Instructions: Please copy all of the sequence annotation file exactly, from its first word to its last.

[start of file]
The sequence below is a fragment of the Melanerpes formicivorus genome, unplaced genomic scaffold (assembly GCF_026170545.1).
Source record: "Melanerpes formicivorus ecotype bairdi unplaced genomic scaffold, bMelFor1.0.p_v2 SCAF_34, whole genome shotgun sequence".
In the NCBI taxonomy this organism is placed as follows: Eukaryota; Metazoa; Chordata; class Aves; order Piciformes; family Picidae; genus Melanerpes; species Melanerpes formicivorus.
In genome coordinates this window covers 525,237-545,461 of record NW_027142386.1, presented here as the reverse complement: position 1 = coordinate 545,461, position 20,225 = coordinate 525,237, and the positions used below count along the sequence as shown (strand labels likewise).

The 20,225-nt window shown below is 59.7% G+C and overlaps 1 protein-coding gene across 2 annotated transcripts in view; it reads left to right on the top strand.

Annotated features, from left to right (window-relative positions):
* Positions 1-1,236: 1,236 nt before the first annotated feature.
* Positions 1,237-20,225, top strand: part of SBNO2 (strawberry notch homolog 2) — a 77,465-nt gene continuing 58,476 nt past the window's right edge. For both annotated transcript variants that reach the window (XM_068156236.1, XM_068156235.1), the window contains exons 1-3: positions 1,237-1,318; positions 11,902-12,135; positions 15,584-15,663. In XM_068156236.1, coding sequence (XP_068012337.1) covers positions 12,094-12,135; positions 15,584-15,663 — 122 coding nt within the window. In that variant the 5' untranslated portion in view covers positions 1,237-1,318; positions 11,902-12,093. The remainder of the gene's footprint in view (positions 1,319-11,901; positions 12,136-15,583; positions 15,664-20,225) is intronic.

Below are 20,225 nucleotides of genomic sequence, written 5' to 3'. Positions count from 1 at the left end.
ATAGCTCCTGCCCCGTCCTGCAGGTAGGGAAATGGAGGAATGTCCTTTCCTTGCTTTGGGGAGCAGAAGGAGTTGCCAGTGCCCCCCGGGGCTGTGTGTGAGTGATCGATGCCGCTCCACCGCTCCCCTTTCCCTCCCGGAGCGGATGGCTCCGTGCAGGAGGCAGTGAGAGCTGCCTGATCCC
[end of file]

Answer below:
The sequence below is a fragment of the Melanerpes formicivorus genome, unplaced genomic scaffold (assembly GCF_026170545.1).
Source record: "Melanerpes formicivorus ecotype bairdi unplaced genomic scaffold, bMelFor1.0.p_v2 SCAF_34, whole genome shotgun sequence".
In the NCBI taxonomy this organism is placed as follows: Eukaryota; Metazoa; Chordata; class Aves; order Piciformes; family Picidae; genus Melanerpes; species Melanerpes formicivorus.
In genome coordinates this window covers 525,237-545,461 of record NW_027142386.1, presented here as the reverse complement: position 1 = coordinate 545,461, position 20,225 = coordinate 525,237, and the positions used below count along the sequence as shown (strand labels likewise).

The 20,225-nt window shown below is 59.7% G+C and overlaps 1 protein-coding gene across 2 annotated transcripts in view; it reads left to right on the top strand.

Annotated features, from left to right (window-relative positions):
* Positions 1-1,236: 1,236 nt before the first annotated feature.
* Positions 1,237-20,225, top strand: part of SBNO2 (strawberry notch homolog 2) — a 77,465-nt gene continuing 58,476 nt past the window's right edge. For both annotated transcript variants that reach the window (XM_068156236.1, XM_068156235.1), the window contains exons 1-3: positions 1,237-1,318; positions 11,902-12,135; positions 15,584-15,663. In XM_068156236.1, coding sequence (XP_068012337.1) covers positions 12,094-12,135; positions 15,584-15,663 — 122 coding nt within the window. In that variant the 5' untranslated portion in view covers positions 1,237-1,318; positions 11,902-12,093. The remainder of the gene's footprint in view (positions 1,319-11,901; positions 12,136-15,583; positions 15,664-20,225) is intronic.

Below are 20,225 nucleotides of genomic sequence, written 5' to 3'. Positions count from 1 at the left end.
ATAGCTCCTGCCCCGTCCTGCAGGTAGGGAAATGGAGGAATGTCCTTTCCTTGCTTTGGGGAGCAGAAGGAGTTGCCAGTGCCCCCCGGGGCTGTGTGTGAGTGATCGATGCCGCTCCACCGCTCCCCTTTCCCTCCCGGAGCGGATGGCTCCGTGCAGGAGGCAGTGAGAGCTGCCTGATCCC